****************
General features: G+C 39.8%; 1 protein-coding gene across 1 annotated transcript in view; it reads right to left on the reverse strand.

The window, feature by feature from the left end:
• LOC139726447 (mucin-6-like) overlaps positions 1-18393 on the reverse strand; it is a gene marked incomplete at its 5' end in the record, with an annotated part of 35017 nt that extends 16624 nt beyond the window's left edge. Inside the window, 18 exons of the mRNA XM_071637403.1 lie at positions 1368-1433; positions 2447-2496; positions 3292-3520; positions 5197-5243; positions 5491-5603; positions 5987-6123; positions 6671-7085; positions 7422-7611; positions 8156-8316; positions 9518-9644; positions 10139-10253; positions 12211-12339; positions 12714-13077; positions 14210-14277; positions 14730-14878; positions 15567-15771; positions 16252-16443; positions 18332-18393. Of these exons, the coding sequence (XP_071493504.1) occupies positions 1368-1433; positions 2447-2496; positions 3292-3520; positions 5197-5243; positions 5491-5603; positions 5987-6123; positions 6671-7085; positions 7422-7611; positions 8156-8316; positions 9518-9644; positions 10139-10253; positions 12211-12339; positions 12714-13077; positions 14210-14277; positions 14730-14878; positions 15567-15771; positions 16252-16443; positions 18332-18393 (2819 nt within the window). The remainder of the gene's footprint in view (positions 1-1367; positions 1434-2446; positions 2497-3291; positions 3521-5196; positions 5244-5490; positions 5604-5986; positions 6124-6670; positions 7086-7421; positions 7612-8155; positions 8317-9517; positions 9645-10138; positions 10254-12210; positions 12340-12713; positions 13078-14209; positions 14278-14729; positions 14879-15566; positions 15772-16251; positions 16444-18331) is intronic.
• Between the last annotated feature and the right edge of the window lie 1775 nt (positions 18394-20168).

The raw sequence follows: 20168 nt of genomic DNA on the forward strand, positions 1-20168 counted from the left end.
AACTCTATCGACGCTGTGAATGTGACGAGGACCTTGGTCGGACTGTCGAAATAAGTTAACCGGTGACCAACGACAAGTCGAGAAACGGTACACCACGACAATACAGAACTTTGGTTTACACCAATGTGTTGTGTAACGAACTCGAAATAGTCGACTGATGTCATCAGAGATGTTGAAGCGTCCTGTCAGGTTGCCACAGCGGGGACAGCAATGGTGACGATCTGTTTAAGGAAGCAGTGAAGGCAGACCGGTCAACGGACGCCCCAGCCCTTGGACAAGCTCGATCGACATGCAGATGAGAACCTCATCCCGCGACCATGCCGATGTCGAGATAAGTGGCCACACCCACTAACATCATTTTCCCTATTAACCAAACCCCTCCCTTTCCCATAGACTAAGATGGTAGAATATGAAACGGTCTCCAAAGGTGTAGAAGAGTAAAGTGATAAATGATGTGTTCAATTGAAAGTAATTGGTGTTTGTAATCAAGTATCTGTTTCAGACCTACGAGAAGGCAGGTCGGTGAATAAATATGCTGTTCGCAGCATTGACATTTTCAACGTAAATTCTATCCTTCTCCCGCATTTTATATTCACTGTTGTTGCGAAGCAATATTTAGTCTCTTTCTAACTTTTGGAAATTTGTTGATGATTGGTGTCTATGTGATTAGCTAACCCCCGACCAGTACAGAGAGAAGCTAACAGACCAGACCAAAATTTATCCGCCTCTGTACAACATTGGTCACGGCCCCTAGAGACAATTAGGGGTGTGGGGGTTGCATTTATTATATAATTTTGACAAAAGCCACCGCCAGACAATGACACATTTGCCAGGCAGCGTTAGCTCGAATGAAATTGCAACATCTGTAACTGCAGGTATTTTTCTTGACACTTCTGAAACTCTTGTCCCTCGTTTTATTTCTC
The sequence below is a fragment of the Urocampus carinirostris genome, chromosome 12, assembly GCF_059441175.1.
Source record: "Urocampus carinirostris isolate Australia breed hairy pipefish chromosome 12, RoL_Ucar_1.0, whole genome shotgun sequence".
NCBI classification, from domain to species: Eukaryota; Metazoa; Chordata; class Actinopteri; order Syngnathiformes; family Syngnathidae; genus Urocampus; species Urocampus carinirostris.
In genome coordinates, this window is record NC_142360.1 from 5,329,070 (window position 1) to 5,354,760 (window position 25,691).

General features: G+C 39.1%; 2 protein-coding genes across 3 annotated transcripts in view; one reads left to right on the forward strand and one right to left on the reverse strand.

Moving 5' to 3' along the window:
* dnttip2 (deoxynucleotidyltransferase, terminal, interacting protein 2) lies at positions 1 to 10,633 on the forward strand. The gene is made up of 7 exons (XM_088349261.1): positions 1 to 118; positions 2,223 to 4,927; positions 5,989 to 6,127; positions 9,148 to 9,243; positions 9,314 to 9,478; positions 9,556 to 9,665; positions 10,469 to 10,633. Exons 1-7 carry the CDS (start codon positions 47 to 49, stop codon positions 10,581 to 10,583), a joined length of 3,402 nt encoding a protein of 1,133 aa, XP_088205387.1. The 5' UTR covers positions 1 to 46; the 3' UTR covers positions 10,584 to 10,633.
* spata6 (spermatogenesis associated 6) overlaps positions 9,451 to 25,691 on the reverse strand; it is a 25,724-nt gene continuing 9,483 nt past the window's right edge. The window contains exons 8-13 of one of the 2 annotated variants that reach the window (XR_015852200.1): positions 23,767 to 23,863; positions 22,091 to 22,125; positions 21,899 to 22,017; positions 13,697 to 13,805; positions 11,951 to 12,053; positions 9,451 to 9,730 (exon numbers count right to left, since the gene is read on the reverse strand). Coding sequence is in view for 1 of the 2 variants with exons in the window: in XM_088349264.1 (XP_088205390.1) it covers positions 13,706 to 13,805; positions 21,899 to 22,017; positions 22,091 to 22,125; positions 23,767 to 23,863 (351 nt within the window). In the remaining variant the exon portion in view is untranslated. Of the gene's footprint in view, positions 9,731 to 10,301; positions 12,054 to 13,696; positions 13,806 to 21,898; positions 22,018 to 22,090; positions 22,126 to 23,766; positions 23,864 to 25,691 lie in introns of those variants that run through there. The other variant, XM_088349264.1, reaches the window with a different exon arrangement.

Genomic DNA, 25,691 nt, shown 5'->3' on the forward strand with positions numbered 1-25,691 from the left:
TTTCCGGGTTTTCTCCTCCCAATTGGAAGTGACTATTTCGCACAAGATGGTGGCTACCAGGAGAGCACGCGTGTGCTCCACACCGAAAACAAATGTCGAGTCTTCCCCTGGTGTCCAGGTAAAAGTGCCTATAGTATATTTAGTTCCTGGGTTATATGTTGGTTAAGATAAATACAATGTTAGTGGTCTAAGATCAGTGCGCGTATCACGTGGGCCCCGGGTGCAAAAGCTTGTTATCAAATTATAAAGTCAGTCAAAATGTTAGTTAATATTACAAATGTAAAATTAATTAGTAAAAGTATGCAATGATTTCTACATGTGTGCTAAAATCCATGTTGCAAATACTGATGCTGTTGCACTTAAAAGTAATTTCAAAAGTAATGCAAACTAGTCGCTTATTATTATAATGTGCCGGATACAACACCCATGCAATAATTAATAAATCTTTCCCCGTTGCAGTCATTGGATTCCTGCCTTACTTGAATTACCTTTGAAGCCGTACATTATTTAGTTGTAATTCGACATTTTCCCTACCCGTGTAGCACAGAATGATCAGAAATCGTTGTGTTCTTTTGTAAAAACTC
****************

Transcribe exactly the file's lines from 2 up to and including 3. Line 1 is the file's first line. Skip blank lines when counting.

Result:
The window, feature by feature from the left end:
• LOC139726447 (mucin-6-like) overlaps positions 1-18393 on the reverse strand; it is a gene marked incomplete at its 5' end in the record, with an annotated part of 35017 nt that extends 16624 nt beyond the window's left edge. Inside the window, 18 exons of the mRNA XM_071637403.1 lie at positions 1368-1433; positions 2447-2496; positions 3292-3520; positions 5197-5243; positions 5491-5603; positions 5987-6123; positions 6671-7085; positions 7422-7611; positions 8156-8316; positions 9518-9644; positions 10139-10253; positions 12211-12339; positions 12714-13077; positions 14210-14277; positions 14730-14878; positions 15567-15771; positions 16252-16443; positions 18332-18393. Of these exons, the coding sequence (XP_071493504.1) occupies positions 1368-1433; positions 2447-2496; positions 3292-3520; positions 5197-5243; positions 5491-5603; positions 5987-6123; positions 6671-7085; positions 7422-7611; positions 8156-8316; positions 9518-9644; positions 10139-10253; positions 12211-12339; positions 12714-13077; positions 14210-14277; positions 14730-14878; positions 15567-15771; positions 16252-16443; positions 18332-18393 (2819 nt within the window). The remainder of the gene's footprint in view (positions 1-1367; positions 1434-2446; positions 2497-3291; positions 3521-5196; positions 5244-5490; positions 5604-5986; positions 6124-6670; positions 7086-7421; positions 7612-8155; positions 8317-9517; positions 9645-10138; positions 10254-12210; positions 12340-12713; positions 13078-14209; positions 14278-14729; positions 14879-15566; positions 15772-16251; positions 16444-18331) is intronic.